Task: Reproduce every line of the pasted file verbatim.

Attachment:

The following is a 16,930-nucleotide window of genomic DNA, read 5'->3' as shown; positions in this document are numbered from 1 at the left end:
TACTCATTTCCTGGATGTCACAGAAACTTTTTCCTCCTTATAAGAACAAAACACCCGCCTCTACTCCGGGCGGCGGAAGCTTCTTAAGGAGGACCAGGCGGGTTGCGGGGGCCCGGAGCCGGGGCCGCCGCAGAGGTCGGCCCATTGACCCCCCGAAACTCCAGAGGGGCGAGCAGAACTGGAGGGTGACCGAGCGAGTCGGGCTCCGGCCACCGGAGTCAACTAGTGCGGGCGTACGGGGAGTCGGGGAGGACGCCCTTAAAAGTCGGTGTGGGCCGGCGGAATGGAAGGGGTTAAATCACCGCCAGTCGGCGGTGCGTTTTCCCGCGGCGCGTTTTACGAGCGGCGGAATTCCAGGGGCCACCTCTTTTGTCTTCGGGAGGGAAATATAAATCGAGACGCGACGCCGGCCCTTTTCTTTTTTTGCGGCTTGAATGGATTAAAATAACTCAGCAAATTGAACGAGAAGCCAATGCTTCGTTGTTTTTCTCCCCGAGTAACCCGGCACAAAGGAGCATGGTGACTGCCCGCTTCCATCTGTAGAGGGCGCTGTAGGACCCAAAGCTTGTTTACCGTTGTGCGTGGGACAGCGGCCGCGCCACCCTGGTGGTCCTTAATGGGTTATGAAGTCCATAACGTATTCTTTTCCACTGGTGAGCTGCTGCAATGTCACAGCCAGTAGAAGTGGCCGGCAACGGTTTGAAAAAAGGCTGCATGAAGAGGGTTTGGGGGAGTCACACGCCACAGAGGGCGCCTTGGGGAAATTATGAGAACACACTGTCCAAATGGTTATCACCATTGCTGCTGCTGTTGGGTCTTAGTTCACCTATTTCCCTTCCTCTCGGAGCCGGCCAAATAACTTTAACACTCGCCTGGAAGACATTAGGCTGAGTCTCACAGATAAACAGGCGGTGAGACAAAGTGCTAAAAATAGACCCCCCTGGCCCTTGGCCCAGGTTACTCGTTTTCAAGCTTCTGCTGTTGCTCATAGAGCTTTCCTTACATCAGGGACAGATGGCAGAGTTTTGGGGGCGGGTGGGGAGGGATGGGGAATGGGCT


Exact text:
The following is a 16,930-nucleotide window of genomic DNA, read 5'->3' as shown; positions in this document are numbered from 1 at the left end:
TACTCATTTCCTGGATGTCACAGAAACTTTTTCCTCCTTATAAGAACAAAACACCCGCCTCTACTCCGGGCGGCGGAAGCTTCTTAAGGAGGACCAGGCGGGTTGCGGGGGCCCGGAGCCGGGGCCGCCGCAGAGGTCGGCCCATTGACCCCCCGAAACTCCAGAGGGGCGAGCAGAACTGGAGGGTGACCGAGCGAGTCGGGCTCCGGCCACCGGAGTCAACTAGTGCGGGCGTACGGGGAGTCGGGGAGGACGCCCTTAAAAGTCGGTGTGGGCCGGCGGAATGGAAGGGGTTAAATCACCGCCAGTCGGCGGTGCGTTTTCCCGCGGCGCGTTTTACGAGCGGCGGAATTCCAGGGGCCACCTCTTTTGTCTTCGGGAGGGAAATATAAATCGAGACGCGACGCCGGCCCTTTTCTTTTTTTGCGGCTTGAATGGATTAAAATAACTCAGCAAATTGAACGAGAAGCCAATGCTTCGTTGTTTTTCTCCCCGAGTAACCCGGCACAAAGGAGCATGGTGACTGCCCGCTTCCATCTGTAGAGGGCGCTGTAGGACCCAAAGCTTGTTTACCGTTGTGCGTGGGACAGCGGCCGCGCCACCCTGGTGGTCCTTAATGGGTTATGAAGTCCATAACGTATTCTTTTCCACTGGTGAGCTGCTGCAATGTCACAGCCAGTAGAAGTGGCCGGCAACGGTTTGAAAAAAGGCTGCATGAAGAGGGTTTGGGGGAGTCACACGCCACAGAGGGCGCCTTGGGGAAATTATGAGAACACACTGTCCAAATGGTTATCACCATTGCTGCTGCTGTTGGGTCTTAGTTCACCTATTTCCCTTCCTCTCGGAGCCGGCCAAATAACTTTAACACTCGCCTGGAAGACATTAGGCTGAGTCTCACAGATAAACAGGCGGTGAGACAAAGTGCTAAAAATAGACCCCCCTGGCCCTTGGCCCAGGTTACTCGTTTTCAAGCTTCTGCTGTTGCTCATAGAGCTTTCCTTACATCAGGGACAGATGGCAGAGTTTTGGGGGCGGGTGGGGAGGGATGGGGAATGGGCT